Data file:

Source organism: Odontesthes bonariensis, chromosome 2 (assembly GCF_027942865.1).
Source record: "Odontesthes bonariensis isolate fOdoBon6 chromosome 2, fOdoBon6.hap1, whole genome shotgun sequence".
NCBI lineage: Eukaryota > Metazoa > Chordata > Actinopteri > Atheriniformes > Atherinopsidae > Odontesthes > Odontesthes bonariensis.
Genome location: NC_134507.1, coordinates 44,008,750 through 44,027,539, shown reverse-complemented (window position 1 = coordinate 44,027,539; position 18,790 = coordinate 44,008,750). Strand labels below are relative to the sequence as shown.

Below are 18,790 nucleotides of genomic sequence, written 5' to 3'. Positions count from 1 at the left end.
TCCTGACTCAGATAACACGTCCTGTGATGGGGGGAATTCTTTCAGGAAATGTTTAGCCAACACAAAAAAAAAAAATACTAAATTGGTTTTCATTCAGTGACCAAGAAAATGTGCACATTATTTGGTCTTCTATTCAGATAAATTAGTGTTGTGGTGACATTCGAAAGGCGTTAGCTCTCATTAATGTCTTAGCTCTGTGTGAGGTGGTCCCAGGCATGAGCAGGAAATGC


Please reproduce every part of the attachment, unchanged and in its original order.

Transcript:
Source organism: Odontesthes bonariensis, chromosome 2 (assembly GCF_027942865.1).
Source record: "Odontesthes bonariensis isolate fOdoBon6 chromosome 2, fOdoBon6.hap1, whole genome shotgun sequence".
NCBI lineage: Eukaryota > Metazoa > Chordata > Actinopteri > Atheriniformes > Atherinopsidae > Odontesthes > Odontesthes bonariensis.
Genome location: NC_134507.1, coordinates 44,008,750 through 44,027,539, shown reverse-complemented (window position 1 = coordinate 44,027,539; position 18,790 = coordinate 44,008,750). Strand labels below are relative to the sequence as shown.

Below are 18,790 nucleotides of genomic sequence, written 5' to 3'. Positions count from 1 at the left end.
TCCTGACTCAGATAACACGTCCTGTGATGGGGGGAATTCTTTCAGGAAATGTTTAGCCAACACAAAAAAAAAAAATACTAAATTGGTTTTCATTCAGTGACCAAGAAAATGTGCACATTATTTGGTCTTCTATTCAGATAAATTAGTGTTGTGGTGACATTCGAAAGGCGTTAGCTCTCATTAATGTCTTAGCTCTGTGTGAGGTGGTCCCAGGCATGAGCAGGAAATGC